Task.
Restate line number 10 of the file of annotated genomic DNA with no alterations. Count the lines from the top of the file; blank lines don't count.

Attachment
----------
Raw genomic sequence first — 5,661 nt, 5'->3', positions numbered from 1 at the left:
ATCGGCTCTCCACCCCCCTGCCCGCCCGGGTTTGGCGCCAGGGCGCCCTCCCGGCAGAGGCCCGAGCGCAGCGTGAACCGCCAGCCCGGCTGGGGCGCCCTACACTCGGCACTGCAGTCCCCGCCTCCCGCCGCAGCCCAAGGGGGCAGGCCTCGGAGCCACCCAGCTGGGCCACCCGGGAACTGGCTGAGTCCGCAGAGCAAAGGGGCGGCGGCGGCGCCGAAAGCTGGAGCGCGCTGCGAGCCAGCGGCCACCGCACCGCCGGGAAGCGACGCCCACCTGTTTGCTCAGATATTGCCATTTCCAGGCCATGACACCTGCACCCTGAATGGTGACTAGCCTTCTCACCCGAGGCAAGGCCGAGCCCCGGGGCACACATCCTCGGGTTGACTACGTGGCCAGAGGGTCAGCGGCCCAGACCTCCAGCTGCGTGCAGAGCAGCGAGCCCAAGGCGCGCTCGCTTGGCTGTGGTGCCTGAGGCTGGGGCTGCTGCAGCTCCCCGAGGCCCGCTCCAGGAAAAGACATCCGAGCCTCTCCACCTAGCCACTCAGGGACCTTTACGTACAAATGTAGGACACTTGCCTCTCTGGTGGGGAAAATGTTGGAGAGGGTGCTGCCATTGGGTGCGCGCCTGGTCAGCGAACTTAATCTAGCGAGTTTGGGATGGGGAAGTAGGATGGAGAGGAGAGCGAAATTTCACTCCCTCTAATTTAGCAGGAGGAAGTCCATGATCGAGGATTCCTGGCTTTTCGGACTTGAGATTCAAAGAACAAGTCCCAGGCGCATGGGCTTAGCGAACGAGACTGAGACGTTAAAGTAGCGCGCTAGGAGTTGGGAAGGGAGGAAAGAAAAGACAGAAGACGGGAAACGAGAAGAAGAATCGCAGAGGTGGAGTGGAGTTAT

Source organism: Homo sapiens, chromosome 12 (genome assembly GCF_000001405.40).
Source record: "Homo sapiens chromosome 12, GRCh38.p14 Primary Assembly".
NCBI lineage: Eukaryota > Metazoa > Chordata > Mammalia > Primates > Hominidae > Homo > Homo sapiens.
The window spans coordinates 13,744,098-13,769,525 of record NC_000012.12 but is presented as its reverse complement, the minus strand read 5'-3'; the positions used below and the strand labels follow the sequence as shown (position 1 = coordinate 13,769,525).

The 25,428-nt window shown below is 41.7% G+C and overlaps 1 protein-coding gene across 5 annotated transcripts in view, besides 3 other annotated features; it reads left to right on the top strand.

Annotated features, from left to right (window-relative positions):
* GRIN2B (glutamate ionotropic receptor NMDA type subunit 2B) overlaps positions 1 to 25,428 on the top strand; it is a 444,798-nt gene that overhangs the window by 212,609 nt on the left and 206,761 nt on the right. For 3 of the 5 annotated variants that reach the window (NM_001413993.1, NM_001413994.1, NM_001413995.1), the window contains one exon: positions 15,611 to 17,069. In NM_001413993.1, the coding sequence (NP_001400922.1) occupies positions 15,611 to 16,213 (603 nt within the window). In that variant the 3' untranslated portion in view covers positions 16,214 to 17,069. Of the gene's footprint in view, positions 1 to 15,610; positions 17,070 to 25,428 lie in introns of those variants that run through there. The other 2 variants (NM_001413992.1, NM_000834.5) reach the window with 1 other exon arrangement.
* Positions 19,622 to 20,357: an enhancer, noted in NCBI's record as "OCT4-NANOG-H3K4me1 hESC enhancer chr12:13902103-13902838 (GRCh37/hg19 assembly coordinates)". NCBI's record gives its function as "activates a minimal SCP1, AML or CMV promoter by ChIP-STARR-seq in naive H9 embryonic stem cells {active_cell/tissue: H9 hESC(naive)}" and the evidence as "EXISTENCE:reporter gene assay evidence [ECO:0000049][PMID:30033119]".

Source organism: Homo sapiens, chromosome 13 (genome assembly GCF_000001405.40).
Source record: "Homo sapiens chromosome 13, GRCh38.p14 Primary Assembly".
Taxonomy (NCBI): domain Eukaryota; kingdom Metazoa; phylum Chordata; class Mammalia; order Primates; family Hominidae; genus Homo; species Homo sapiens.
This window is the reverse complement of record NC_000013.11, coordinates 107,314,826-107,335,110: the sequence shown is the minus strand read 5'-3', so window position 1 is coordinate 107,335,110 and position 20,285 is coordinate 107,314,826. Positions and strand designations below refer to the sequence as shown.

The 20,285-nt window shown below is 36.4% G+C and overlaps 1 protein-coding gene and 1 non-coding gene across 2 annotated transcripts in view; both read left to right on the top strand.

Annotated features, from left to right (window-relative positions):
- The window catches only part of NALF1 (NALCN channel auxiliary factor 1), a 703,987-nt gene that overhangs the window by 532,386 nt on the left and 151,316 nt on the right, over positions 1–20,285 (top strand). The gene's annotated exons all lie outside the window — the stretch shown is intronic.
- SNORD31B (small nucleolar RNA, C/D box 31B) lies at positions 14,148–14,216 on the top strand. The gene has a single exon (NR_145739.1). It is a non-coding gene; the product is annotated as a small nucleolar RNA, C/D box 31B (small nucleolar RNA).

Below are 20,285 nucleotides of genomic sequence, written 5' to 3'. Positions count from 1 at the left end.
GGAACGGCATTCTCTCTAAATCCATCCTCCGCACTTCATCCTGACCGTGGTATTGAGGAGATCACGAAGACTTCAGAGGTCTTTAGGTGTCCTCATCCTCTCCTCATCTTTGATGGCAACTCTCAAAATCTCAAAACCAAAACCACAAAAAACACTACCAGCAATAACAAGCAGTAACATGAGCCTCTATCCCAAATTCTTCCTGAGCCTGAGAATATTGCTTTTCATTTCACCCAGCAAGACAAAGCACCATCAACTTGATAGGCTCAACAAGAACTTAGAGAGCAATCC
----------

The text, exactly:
* Positions 19,622 to 20,357: an enhancer, noted in NCBI's record as "OCT4-NANOG-H3K4me1 hESC enhancer chr12:13902103-13902838 (GRCh37/hg19 assembly coordinates)". NCBI's record gives its function as "activates a minimal SCP1, AML or CMV promoter by ChIP-STARR-seq in naive H9 embryonic stem cells {active_cell/tissue: H9 hESC(naive)}" and the evidence as "EXISTENCE:reporter gene assay evidence [ECO:0000049][PMID:30033119]".